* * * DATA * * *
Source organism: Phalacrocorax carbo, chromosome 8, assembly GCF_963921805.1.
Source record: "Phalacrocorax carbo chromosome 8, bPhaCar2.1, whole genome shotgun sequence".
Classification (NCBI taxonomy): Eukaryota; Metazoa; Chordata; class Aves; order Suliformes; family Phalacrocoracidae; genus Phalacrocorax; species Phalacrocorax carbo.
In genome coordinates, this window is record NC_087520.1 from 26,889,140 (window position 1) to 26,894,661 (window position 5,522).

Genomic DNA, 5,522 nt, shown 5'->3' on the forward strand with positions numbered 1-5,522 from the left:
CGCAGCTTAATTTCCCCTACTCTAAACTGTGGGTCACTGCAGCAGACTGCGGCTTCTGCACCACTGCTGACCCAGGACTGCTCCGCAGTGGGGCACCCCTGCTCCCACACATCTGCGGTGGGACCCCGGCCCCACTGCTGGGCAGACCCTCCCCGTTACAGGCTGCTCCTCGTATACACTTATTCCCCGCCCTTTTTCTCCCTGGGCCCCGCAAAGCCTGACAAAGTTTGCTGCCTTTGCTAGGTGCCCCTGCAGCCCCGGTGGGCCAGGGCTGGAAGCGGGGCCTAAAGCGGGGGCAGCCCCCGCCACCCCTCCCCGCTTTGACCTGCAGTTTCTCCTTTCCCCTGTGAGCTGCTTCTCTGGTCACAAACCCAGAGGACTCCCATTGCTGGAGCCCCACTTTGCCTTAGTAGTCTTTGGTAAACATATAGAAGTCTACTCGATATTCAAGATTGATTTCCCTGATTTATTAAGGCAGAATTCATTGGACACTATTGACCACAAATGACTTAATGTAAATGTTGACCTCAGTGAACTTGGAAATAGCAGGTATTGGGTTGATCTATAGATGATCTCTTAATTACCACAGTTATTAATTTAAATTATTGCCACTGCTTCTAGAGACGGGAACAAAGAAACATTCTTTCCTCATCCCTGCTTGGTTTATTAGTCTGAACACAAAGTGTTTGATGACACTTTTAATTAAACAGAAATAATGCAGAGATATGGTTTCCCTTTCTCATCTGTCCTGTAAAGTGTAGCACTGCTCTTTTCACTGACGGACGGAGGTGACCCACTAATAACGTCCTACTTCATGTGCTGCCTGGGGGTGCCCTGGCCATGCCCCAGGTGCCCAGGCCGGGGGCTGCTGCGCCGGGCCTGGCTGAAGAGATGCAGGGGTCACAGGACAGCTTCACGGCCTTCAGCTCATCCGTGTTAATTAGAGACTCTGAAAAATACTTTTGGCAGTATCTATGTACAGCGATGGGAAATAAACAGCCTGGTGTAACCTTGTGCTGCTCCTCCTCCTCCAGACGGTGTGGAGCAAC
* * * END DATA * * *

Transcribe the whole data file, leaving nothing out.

Source organism: Phalacrocorax carbo, chromosome 8, assembly GCF_963921805.1.
Source record: "Phalacrocorax carbo chromosome 8, bPhaCar2.1, whole genome shotgun sequence".
Classification (NCBI taxonomy): Eukaryota; Metazoa; Chordata; class Aves; order Suliformes; family Phalacrocoracidae; genus Phalacrocorax; species Phalacrocorax carbo.
In genome coordinates, this window is record NC_087520.1 from 26,889,140 (window position 1) to 26,894,661 (window position 5,522).

Genomic DNA, 5,522 nt, shown 5'->3' on the forward strand with positions numbered 1-5,522 from the left:
CGCAGCTTAATTTCCCCTACTCTAAACTGTGGGTCACTGCAGCAGACTGCGGCTTCTGCACCACTGCTGACCCAGGACTGCTCCGCAGTGGGGCACCCCTGCTCCCACACATCTGCGGTGGGACCCCGGCCCCACTGCTGGGCAGACCCTCCCCGTTACAGGCTGCTCCTCGTATACACTTATTCCCCGCCCTTTTTCTCCCTGGGCCCCGCAAAGCCTGACAAAGTTTGCTGCCTTTGCTAGGTGCCCCTGCAGCCCCGGTGGGCCAGGGCTGGAAGCGGGGCCTAAAGCGGGGGCAGCCCCCGCCACCCCTCCCCGCTTTGACCTGCAGTTTCTCCTTTCCCCTGTGAGCTGCTTCTCTGGTCACAAACCCAGAGGACTCCCATTGCTGGAGCCCCACTTTGCCTTAGTAGTCTTTGGTAAACATATAGAAGTCTACTCGATATTCAAGATTGATTTCCCTGATTTATTAAGGCAGAATTCATTGGACACTATTGACCACAAATGACTTAATGTAAATGTTGACCTCAGTGAACTTGGAAATAGCAGGTATTGGGTTGATCTATAGATGATCTCTTAATTACCACAGTTATTAATTTAAATTATTGCCACTGCTTCTAGAGACGGGAACAAAGAAACATTCTTTCCTCATCCCTGCTTGGTTTATTAGTCTGAACACAAAGTGTTTGATGACACTTTTAATTAAACAGAAATAATGCAGAGATATGGTTTCCCTTTCTCATCTGTCCTGTAAAGTGTAGCACTGCTCTTTTCACTGACGGACGGAGGTGACCCACTAATAACGTCCTACTTCATGTGCTGCCTGGGGGTGCCCTGGCCATGCCCCAGGTGCCCAGGCCGGGGGCTGCTGCGCCGGGCCTGGCTGAAGAGATGCAGGGGTCACAGGACAGCTTCACGGCCTTCAGCTCATCCGTGTTAATTAGAGACTCTGAAAAATACTTTTGGCAGTATCTATGTACAGCGATGGGAAATAAACAGCCTGGTGTAACCTTGTGCTGCTCCTCCTCCTCCAGACGGTGTGGAGCAAC